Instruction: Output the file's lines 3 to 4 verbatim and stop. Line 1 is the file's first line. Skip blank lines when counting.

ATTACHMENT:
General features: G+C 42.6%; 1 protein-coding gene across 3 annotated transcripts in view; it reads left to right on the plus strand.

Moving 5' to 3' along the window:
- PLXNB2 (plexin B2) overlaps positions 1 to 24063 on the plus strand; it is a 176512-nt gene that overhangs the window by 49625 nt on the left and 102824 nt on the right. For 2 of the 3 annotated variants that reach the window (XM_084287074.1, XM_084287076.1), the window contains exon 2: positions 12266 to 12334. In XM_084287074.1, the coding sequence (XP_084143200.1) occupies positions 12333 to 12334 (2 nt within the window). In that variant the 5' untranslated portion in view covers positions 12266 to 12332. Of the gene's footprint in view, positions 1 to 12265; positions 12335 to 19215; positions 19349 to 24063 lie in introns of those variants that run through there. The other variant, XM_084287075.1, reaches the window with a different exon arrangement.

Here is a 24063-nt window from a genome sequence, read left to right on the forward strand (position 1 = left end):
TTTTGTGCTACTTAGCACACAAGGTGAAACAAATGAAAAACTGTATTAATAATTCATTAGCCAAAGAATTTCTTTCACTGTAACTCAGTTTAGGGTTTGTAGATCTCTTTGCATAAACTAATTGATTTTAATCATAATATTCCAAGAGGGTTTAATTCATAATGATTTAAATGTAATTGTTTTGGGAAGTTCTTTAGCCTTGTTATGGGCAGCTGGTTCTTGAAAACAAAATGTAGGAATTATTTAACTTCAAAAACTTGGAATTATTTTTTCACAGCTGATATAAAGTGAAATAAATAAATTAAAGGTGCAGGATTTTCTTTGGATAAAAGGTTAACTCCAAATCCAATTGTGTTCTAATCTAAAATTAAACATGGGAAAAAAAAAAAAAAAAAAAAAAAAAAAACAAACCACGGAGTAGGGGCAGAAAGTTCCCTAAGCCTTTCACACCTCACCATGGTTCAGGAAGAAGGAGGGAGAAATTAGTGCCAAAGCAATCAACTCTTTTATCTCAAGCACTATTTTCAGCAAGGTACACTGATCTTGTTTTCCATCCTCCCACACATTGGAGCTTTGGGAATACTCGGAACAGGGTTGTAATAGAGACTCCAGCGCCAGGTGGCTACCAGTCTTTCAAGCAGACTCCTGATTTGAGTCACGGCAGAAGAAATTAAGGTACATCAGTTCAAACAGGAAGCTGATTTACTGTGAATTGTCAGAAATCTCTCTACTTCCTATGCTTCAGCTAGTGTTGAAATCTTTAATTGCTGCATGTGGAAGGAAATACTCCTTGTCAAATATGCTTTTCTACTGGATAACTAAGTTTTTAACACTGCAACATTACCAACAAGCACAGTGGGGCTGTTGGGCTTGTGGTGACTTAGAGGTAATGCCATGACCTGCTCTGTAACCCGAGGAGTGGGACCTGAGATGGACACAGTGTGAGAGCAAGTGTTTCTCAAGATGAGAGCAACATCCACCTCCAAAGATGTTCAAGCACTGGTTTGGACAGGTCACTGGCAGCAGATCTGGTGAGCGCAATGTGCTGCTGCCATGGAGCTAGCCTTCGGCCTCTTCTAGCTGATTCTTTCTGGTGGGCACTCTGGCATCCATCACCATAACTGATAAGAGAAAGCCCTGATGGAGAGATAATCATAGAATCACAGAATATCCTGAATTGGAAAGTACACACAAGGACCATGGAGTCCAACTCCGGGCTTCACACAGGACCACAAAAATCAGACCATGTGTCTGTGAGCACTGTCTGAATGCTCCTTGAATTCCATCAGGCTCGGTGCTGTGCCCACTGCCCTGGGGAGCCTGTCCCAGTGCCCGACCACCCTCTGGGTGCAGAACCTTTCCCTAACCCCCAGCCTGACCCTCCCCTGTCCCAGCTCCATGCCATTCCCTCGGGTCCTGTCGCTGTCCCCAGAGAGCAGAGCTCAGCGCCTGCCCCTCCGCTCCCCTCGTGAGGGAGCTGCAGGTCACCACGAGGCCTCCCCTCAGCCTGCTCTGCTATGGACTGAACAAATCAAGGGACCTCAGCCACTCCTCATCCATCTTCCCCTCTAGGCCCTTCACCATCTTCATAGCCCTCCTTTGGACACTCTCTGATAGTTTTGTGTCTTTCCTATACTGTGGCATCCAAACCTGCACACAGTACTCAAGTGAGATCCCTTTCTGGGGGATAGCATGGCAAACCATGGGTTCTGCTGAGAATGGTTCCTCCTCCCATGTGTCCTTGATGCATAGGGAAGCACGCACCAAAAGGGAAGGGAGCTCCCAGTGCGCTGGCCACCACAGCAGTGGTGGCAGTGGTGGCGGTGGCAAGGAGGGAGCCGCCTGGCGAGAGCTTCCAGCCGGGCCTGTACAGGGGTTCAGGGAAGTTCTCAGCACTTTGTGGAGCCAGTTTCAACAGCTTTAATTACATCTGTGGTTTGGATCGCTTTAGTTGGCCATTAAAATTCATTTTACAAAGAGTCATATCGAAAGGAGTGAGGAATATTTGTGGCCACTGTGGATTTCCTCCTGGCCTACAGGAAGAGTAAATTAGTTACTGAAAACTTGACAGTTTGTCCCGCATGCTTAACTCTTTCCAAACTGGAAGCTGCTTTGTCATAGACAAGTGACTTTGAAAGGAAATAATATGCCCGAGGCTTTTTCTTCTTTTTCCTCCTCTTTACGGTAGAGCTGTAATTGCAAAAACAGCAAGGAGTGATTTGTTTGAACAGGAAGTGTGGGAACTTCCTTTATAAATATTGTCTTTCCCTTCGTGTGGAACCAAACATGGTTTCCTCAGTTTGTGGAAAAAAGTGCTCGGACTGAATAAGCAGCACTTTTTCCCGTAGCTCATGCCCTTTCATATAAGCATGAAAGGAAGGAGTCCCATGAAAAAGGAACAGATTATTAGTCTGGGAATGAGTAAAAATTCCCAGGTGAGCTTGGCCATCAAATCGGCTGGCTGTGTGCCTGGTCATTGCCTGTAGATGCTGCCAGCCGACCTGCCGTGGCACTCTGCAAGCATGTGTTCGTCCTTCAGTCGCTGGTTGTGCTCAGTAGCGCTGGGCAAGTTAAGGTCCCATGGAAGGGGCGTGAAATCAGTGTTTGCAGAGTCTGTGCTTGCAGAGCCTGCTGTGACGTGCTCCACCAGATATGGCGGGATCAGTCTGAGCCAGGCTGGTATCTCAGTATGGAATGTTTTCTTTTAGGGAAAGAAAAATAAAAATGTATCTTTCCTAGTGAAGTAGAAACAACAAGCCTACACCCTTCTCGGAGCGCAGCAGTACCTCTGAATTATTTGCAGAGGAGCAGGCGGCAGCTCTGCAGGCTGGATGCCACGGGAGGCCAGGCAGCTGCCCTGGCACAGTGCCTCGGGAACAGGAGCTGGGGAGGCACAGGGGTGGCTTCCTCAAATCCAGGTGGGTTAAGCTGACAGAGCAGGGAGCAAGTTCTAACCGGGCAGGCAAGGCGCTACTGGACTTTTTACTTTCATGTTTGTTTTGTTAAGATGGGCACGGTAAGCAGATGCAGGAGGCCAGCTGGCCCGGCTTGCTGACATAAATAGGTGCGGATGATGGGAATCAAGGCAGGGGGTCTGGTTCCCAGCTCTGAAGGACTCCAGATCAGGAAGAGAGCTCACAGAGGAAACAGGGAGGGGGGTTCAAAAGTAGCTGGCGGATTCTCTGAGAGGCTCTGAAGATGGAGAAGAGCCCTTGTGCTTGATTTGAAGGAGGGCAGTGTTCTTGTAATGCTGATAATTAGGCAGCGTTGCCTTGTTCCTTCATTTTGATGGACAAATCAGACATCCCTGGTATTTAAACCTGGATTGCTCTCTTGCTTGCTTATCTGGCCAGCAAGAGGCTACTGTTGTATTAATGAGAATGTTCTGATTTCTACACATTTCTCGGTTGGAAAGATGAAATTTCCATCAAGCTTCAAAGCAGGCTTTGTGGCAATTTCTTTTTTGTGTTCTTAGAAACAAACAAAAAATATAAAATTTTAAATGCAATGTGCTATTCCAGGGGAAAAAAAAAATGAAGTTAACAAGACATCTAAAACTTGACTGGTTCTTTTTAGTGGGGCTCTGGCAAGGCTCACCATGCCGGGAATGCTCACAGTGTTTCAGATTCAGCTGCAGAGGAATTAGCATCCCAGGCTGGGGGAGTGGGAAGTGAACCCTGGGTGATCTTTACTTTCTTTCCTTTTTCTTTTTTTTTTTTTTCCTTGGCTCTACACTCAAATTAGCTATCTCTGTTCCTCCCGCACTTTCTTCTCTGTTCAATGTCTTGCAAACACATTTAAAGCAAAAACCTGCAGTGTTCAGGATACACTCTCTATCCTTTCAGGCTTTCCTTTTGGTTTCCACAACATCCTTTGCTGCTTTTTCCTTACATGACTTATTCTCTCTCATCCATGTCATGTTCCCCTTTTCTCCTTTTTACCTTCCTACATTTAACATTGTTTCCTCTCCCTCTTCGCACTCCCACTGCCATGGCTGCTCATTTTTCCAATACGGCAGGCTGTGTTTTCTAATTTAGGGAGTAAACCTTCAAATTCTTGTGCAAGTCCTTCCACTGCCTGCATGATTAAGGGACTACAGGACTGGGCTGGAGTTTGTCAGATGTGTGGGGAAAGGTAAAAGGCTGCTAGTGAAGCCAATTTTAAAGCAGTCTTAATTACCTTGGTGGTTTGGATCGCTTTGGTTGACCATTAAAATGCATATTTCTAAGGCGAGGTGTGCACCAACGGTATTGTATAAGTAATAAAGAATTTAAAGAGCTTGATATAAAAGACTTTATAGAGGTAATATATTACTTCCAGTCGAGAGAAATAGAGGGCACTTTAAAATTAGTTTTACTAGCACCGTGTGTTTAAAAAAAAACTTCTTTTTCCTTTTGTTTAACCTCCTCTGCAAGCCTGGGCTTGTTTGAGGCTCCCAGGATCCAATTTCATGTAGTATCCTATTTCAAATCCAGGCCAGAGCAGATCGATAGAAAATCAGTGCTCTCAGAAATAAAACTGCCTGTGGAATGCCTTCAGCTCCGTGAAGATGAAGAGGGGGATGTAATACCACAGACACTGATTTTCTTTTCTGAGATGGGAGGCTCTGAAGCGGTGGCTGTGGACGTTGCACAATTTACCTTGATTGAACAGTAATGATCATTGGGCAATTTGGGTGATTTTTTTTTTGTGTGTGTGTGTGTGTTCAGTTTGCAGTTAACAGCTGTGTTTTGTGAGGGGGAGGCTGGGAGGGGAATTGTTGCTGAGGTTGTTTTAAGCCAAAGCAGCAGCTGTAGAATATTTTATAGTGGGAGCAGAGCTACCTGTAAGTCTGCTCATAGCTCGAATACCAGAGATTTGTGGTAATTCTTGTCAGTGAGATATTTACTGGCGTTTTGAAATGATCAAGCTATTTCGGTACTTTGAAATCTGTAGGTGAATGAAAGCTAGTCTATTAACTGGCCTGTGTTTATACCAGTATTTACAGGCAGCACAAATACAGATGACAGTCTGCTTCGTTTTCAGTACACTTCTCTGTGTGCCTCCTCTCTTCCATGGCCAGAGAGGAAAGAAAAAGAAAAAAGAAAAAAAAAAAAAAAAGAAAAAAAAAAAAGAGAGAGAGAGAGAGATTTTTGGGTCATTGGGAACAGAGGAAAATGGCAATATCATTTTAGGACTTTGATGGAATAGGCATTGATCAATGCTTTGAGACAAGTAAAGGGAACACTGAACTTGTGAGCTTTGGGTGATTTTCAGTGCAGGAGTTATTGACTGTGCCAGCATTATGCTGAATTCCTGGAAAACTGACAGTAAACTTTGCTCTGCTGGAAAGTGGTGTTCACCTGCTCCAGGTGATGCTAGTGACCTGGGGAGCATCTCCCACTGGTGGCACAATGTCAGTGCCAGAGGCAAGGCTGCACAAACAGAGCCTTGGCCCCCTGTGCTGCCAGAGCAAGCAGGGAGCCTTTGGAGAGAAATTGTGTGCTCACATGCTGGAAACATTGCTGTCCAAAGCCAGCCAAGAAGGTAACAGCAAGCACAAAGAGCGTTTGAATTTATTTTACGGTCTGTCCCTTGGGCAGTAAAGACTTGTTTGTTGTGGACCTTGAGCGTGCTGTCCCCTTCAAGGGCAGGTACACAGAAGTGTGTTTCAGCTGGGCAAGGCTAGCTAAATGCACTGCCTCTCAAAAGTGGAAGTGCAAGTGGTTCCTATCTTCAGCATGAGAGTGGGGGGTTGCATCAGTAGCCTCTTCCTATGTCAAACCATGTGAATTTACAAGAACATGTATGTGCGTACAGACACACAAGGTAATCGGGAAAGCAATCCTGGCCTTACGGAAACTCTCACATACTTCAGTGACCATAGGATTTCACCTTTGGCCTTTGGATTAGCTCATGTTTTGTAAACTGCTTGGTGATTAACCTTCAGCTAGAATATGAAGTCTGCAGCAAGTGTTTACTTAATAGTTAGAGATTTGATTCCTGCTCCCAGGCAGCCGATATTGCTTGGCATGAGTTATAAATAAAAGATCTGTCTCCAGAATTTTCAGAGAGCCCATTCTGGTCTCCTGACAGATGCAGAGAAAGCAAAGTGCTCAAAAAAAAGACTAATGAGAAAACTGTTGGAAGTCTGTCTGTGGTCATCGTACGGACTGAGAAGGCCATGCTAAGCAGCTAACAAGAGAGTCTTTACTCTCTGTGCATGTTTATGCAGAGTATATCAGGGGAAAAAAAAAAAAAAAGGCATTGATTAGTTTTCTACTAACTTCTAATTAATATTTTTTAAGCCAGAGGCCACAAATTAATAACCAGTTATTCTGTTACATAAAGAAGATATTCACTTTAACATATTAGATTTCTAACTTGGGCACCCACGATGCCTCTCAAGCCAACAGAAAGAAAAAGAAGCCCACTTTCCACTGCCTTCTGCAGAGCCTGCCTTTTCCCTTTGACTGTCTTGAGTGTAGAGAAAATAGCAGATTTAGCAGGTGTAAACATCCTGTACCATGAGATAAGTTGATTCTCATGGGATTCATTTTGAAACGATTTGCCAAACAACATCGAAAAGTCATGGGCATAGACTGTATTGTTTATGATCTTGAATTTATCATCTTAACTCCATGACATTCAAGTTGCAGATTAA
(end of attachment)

- PLXNB2 (plexin B2) overlaps positions 1 to 24063 on the plus strand; it is a 176512-nt gene that overhangs the window by 49625 nt on the left and 102824 nt on the right. For 2 of the 3 annotated variants that reach the window (XM_084287074.1, XM_084287076.1), the window contains exon 2: positions 12266 to 12334. In XM_084287074.1, the coding sequence (XP_084143200.1) occupies positions 12333 to 12334 (2 nt within the window). In that variant the 5' untranslated portion in view covers positions 12266 to 12332. Of the gene's footprint in view, positions 1 to 12265; positions 12335 to 19215; positions 19349 to 24063 lie in introns of those variants that run through there. The other variant, XM_084287075.1, reaches the window with a different exon arrangement.

Here is a 24063-nt window from a genome sequence, read left to right on the forward strand (position 1 = left end):